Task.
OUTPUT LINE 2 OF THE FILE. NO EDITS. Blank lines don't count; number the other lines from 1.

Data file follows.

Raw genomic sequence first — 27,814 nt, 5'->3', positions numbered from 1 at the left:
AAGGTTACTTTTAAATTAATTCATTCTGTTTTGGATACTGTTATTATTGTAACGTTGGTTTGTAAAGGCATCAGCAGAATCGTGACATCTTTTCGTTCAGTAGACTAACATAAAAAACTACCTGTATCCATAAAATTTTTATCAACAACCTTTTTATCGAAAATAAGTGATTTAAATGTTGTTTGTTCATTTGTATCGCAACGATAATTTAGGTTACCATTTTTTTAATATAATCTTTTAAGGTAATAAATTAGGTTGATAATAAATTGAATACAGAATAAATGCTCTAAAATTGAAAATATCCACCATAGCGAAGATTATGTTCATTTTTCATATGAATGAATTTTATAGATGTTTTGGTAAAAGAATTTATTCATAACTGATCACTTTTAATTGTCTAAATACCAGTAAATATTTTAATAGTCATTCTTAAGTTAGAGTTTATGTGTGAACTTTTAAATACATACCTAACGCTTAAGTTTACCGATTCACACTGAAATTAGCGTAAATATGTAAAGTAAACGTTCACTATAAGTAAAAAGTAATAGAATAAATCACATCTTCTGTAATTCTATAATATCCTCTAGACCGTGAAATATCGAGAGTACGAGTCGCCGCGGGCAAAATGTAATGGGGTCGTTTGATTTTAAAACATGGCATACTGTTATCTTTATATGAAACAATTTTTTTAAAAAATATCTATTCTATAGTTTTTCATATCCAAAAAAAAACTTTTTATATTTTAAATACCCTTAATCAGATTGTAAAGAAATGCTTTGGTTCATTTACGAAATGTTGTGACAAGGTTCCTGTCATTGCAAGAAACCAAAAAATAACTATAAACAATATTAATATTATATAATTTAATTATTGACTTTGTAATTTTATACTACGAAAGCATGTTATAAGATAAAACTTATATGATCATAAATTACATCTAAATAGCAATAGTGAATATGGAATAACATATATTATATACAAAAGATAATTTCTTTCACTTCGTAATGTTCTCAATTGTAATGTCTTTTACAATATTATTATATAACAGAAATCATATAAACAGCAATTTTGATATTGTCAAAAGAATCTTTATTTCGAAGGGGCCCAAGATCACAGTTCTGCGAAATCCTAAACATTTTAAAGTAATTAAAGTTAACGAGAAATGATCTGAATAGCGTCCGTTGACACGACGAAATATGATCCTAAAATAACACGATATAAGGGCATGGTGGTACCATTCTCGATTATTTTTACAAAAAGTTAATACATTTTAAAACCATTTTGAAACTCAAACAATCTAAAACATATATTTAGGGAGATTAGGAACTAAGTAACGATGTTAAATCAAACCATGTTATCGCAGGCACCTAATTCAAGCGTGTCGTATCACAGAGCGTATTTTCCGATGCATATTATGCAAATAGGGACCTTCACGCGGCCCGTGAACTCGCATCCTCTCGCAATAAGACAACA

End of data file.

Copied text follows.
AAGGTTACTTTTAAATTAATTCATTCTGTTTTGGATACTGTTATTATTGTAACGTTGGTTTGTAAAGGCATCAGCAGAATCGTGACATCTTTTCGTTCAGTAGACTAACATAAAAAACTACCTGTATCCATAAAATTTTTATCAACAACCTTTTTATCGAAAATAAGTGATTTAAATGTTGTTTGTTCATTTGTATCGCAACGATAATTTAGGTTACCATTTTTTTAATATAATCTTTTAAGGTAATAAATTAGGTTGATAATAAATTGAATACAGAATAAATGCTCTAAAATTGAAAATATCCACCATAGCGAAGATTATGTTCATTTTTCATATGAATGAATTTTATAGATGTTTTGGTAAAAGAATTTATTCATAACTGATCACTTTTAATTGTCTAAATACCAGTAAATATTTTAATAGTCATTCTTAAGTTAGAGTTTATGTGTGAACTTTTAAATACATACCTAACGCTTAAGTTTACCGATTCACACTGAAATTAGCGTAAATATGTAAAGTAAACGTTCACTATAAGTAAAAAGTAATAGAATAAATCACATCTTCTGTAATTCTATAATATCCTCTAGACCGTGAAATATCGAGAGTACGAGTCGCCGCGGGCAAAATGTAATGGGGTCGTTTGATTTTAAAACATGGCATACTGTTATCTTTATATGAAACAATTTTTTTAAAAAATATCTATTCTATAGTTTTTCATATCCAAAAAAAAACTTTTTATATTTTAAATACCCTTAATCAGATTGTAAAGAAATGCTTTGGTTCATTTACGAAATGTTGTGACAAGGTTCCTGTCATTGCAAGAAACCAAAAAATAACTATAAACAATATTAATATTATATAATTTAATTATTGACTTTGTAATTTTATACTACGAAAGCATGTTATAAGATAAAACTTATATGATCATAAATTACATCTAAATAGCAATAGTGAATATGGAATAACATATATTATATACAAAAGATAATTTCTTTCACTTCGTAATGTTCTCAATTGTAATGTCTTTTACAATATTATTATATAACAGAAATCATATAAACAGCAATTTTGATATTGTCAAAAGAATCTTTATTTCGAAGGGGCCCAAGATCACAGTTCTGCGAAATCCTAAACATTTTAAAGTAATTAAAGTTAACGAGAAATGATCTGAATAGCGTCCGTTGACACGACGAAATATGATCCTAAAATAACACGATATAAGGGCATGGTGGTACCATTCTCGATTATTTTTACAAAAAGTTAATACATTTTAAAACCATTTTGAAACTCAAACAATCTAAAACATATATTTAGGGAGATTAGGAACTAAGTAACGATGTTAAATCAAACCATGTTATCGCAGGCACCTAATTCAAGCGTGTCGTATCACAGAGCGTATTTTCCGATGCATATTATGCAAATAGGGACCTTCACGCGGCCCGTGAACTCGCATCCTCTCGCAATAAGACAACA